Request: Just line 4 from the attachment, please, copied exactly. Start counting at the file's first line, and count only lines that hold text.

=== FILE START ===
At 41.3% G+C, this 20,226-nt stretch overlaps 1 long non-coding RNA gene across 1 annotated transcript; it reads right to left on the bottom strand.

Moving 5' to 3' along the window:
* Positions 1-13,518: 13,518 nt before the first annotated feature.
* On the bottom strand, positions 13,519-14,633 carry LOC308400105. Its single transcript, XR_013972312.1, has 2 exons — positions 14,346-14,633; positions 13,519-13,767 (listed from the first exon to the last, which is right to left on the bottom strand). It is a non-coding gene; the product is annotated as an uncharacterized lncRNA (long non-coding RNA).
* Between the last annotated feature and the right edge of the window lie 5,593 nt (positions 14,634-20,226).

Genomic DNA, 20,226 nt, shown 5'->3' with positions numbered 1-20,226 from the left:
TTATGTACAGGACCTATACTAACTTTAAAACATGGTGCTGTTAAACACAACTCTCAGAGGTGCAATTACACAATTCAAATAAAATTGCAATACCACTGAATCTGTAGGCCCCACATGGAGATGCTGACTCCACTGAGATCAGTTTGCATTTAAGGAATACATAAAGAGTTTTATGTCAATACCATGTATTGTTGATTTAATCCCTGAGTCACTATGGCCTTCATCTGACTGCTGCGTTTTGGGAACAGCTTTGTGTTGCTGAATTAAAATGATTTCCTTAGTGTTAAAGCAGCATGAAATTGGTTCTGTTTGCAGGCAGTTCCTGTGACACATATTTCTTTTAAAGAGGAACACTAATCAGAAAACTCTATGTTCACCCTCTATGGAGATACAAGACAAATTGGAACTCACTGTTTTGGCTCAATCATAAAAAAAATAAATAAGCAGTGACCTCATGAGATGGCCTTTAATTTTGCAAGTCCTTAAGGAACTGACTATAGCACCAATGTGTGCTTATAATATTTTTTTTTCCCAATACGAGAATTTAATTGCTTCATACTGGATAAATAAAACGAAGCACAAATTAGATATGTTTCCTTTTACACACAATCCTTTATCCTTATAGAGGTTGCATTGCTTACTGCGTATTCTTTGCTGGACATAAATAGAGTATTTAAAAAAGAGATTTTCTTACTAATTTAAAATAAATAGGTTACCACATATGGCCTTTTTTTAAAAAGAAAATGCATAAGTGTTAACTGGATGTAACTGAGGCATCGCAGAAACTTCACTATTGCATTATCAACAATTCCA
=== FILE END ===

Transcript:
* On the bottom strand, positions 13,519-14,633 carry LOC308400105. Its single transcript, XR_013972312.1, has 2 exons — positions 14,346-14,633; positions 13,519-13,767 (listed from the first exon to the last, which is right to left on the bottom strand). It is a non-coding gene; the product is annotated as an uncharacterized lncRNA (long non-coding RNA).